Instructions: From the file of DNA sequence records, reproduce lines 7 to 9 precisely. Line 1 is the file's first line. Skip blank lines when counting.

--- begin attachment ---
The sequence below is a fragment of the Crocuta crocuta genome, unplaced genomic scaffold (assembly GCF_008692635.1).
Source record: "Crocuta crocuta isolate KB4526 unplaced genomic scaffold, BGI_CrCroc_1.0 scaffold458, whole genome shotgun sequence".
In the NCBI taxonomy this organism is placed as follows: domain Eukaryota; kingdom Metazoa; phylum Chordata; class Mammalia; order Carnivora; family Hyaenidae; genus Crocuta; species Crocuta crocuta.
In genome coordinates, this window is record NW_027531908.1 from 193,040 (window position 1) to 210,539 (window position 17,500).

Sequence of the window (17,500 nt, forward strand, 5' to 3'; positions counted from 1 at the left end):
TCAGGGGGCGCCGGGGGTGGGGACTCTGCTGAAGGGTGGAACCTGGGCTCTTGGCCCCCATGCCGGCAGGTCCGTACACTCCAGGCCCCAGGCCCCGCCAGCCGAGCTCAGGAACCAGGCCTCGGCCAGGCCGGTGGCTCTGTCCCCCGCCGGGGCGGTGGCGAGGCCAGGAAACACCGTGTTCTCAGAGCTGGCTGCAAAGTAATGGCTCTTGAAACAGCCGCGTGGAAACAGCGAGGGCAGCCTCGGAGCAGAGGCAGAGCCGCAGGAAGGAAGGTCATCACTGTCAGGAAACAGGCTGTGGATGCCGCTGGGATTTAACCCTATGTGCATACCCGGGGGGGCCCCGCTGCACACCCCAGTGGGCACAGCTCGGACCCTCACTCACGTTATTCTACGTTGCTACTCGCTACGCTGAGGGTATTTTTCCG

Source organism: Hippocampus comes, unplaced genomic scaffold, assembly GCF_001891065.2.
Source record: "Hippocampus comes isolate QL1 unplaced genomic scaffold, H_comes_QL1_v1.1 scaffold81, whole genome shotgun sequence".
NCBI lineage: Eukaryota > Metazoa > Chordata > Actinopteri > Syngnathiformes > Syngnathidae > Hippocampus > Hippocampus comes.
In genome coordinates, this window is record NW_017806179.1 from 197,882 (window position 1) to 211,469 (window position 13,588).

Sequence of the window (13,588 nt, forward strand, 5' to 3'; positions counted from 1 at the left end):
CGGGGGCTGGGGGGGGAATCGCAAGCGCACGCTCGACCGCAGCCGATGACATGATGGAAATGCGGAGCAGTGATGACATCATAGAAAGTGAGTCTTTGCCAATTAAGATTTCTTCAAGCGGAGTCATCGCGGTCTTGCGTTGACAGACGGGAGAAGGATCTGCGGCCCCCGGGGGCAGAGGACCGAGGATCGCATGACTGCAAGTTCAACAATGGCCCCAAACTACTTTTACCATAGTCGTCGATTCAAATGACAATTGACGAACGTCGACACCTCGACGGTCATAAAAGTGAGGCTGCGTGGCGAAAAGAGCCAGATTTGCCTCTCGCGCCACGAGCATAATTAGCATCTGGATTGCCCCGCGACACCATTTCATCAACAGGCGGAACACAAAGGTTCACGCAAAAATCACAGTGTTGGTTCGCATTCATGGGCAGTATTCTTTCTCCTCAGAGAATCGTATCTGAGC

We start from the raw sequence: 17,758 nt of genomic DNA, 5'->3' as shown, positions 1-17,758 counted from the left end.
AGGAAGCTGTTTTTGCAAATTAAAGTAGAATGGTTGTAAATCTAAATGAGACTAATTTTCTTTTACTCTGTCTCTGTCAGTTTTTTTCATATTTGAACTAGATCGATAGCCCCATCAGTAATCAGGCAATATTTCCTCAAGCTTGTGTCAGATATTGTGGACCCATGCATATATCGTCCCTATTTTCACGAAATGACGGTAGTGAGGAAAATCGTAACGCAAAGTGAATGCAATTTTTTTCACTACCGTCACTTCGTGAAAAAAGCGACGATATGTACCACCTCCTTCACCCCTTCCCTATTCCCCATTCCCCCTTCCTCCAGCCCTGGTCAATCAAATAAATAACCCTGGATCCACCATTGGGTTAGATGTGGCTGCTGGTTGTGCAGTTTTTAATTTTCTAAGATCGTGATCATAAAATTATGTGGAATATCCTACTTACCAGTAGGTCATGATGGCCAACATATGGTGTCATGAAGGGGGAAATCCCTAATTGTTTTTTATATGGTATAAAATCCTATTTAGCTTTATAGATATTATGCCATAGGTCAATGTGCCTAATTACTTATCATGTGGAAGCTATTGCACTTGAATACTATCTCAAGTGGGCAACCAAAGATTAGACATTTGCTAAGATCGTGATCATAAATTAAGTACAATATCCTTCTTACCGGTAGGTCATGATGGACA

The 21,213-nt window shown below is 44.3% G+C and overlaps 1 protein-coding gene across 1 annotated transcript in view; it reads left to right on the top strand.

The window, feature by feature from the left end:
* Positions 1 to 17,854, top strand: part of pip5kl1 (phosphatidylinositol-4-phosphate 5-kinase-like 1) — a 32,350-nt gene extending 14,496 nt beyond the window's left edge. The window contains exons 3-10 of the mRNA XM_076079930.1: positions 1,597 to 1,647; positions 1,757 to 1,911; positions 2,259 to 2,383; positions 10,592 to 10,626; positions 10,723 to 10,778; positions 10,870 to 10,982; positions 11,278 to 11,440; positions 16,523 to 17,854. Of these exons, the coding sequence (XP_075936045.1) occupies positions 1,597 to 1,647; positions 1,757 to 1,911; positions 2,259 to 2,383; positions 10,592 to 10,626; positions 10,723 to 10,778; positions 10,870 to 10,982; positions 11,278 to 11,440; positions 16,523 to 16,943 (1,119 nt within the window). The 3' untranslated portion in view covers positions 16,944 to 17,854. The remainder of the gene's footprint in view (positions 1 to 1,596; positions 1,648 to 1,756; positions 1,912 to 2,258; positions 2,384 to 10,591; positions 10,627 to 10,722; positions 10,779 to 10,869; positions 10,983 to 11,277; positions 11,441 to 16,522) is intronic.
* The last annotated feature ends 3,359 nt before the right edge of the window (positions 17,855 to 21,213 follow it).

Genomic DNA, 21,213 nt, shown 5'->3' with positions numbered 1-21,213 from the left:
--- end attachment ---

Source organism: Hippocampus comes, unplaced genomic scaffold, assembly GCF_001891065.2.
Source record: "Hippocampus comes isolate QL1 unplaced genomic scaffold, H_comes_QL1_v1.1 scaffold81, whole genome shotgun sequence".
NCBI lineage: Eukaryota > Metazoa > Chordata > Actinopteri > Syngnathiformes > Syngnathidae > Hippocampus > Hippocampus comes.